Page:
Innovation is source of fascination and fear for executives and managers of enterprise companies. Various surveys of business leaders by Harvard Business School, Boston Consulting Group and Innovation Leader put the problem for enterprise companies into focus:
- 30 percent of board members rank innovation among their enterprise’s top three challenges.
- 19.5 percent of BCG’s clients rank commercializing ideas as their biggest innovation challenge.
- 31 percent of innovation leaders say a risk-averse company culture is their biggest innovation roadblock, while 25 percent say it’s a lack of coordination.
In my previous life at HP, I learned valuable lessons about the challenge of managing innovation. Most people who hear “managing innovation” think of supervising teams of scientists, engineers and developers to come up with amazing new technologies and products. The real challenge of managing innovation, however, is in taking a holistic view of what needs to happen for an innovation to be commercially as well as technically successful.
Early on, I was the finance director for HP’s effort to enter the on-demand photo printing market. We had an investment grade proposal that pointed to favorable factors (we had novel technologies adjacent to our existing product space and incumbents in the target market were struggling). The projected size of the market led us to project a cashflow that valued the enterprise at $1.7 billion. We would invest in feasibility demonstration, development and production scaling, and market launch, and then earn back our investment and profit in market scaling.
As the project progressed, we met our objectives in feasibility demonstration. It took a bit longer than we expected and cost a bit more, but our cashflow projections still forecasted a $1.6 billion valuation. Development and production scaling and market launch took substantially longer than we’d planned, but we were still on track to a $1.4 billion valuation. There was more schedule stretch in our market scaling, pushing our valuation down to $1.2 billion.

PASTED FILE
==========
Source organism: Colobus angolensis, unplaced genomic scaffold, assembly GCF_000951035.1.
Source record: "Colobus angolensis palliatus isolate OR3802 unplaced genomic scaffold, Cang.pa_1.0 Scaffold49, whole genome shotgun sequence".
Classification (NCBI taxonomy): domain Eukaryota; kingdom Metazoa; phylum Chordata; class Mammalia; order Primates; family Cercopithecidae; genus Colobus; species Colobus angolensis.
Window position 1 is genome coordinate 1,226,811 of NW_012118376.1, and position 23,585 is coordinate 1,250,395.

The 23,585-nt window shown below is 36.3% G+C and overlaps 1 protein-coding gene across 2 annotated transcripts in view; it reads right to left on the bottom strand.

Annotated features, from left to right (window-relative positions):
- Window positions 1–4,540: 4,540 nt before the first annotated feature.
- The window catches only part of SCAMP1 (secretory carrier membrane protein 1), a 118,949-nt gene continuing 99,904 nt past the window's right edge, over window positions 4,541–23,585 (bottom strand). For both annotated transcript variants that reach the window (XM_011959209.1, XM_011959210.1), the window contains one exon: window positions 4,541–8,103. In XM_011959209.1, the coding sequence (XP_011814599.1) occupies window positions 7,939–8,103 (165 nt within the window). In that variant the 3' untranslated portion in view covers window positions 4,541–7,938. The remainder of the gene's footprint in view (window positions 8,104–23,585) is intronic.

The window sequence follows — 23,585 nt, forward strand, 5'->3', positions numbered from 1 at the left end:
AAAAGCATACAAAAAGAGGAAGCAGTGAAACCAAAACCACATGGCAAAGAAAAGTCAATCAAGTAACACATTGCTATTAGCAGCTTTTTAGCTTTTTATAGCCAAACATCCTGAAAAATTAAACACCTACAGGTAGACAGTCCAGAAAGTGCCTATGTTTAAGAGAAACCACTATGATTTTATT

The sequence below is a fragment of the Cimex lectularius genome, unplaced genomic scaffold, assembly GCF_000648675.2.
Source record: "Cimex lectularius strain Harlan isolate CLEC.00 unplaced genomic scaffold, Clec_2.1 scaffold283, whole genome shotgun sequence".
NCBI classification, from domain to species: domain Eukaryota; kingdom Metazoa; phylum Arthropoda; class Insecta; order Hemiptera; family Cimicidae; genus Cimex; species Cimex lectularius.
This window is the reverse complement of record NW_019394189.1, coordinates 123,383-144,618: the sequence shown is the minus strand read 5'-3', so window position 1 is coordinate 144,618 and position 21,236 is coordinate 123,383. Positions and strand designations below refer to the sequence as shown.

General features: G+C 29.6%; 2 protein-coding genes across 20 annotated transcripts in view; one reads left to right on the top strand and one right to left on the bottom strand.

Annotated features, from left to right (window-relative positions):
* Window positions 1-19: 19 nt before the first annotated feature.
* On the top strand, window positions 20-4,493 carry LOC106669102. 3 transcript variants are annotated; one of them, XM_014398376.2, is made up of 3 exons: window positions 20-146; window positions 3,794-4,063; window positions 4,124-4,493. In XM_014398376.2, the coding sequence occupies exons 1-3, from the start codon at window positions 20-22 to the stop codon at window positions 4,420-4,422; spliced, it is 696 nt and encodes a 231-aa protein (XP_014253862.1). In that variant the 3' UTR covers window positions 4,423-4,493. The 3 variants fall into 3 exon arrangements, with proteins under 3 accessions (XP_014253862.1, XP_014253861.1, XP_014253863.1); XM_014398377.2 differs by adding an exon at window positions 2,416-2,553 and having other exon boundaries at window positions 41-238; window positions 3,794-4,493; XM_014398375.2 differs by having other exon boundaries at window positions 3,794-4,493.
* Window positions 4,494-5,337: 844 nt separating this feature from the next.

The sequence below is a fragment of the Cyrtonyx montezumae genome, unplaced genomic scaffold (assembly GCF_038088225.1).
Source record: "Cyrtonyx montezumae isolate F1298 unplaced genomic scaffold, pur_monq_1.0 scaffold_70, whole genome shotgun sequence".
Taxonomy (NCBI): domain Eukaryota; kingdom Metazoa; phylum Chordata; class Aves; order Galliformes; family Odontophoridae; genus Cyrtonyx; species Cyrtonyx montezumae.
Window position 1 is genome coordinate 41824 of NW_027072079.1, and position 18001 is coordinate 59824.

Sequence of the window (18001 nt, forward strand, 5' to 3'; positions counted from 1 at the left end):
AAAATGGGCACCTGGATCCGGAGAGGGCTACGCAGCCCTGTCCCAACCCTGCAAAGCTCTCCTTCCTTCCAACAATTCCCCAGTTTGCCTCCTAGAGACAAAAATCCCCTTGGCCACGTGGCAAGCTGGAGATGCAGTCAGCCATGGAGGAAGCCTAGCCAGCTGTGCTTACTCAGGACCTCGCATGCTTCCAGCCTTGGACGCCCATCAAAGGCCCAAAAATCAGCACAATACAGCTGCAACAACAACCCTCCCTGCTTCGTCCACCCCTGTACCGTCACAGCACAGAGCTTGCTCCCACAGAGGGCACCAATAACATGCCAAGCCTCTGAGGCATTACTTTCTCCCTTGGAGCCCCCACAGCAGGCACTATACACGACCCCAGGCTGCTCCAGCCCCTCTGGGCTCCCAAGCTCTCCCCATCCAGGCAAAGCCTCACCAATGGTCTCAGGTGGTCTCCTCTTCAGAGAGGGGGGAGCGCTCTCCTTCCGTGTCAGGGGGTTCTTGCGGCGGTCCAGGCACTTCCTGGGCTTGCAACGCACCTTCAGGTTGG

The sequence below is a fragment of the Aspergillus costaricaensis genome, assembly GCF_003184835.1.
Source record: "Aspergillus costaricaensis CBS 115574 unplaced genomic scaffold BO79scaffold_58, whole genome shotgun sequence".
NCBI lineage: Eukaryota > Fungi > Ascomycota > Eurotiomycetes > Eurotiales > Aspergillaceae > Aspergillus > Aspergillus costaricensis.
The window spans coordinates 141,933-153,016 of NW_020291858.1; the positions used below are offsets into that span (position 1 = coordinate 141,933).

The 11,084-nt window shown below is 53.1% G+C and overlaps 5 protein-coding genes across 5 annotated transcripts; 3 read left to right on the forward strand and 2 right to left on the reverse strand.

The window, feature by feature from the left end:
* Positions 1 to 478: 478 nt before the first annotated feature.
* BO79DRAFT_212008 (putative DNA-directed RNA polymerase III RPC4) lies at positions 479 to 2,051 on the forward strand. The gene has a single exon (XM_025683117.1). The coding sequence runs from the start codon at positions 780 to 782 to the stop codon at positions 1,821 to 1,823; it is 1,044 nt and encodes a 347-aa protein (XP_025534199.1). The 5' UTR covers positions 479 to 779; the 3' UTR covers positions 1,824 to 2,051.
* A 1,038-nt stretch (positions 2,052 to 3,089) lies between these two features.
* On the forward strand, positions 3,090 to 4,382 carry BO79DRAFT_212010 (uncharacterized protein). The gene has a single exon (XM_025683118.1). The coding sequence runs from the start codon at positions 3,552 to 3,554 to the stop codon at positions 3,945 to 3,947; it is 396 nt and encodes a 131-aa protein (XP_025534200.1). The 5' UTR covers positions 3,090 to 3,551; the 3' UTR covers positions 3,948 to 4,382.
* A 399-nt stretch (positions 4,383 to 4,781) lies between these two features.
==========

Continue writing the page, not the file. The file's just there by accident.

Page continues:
Then HP canceled the project. Why would they turn down a billion dollars?
They looked into the evidence of the value of the business. At the outset, it appeared that there was an opportunity with ample upside potential.
But by the time we reached Phase 3, market scaling, the upside almost completely evaporated and there was a disturbing downside.
This reflected the knowledge we gained over the course of the three phases. On the plus side, we were far less ignorant of the product-market fit. On the minus side, the fit was not nearly what we had hoped. The probability was that the future would keep pushing the value of the business ever lower, erasing the projected valuation.
The moral of that particular story is that you must articulate the evidence of value. Why you should pursue an innovation (what value you will derive from pursuing it) is much more important than when to pursue it (the timing of projected cashflows).
In a previous blog, I discussed scouting, surveying and laying track as the phases of proving out an innovation concept.
- Scouting looks for unknown unknowns to see if there is a Problem-Solution Fit.
- Surveying looks for the solution potential to see if there is a Product-Market Fit.
- Laying Track is developing the early customer base to define operations.
Clearly, in our print on-demand business entry, we jumped ahead to laying track when we should have been taking the time to survey the market and determine the product-market fit.
There are two more stories about my time at HP, one about how our smartwatch business evolved and ended, and another about how we finally learned how to combine articulating the evidence of value with appreciating the value of evidence to create a successful innovation program, one that in three years took $12 million in investment and created $400 million in enterprise value. I discussed these stories in my FEI Digital Week webinar, and you can learn more via SmartOrg’s ValuePoint monthly discussion of innovation portfolio management.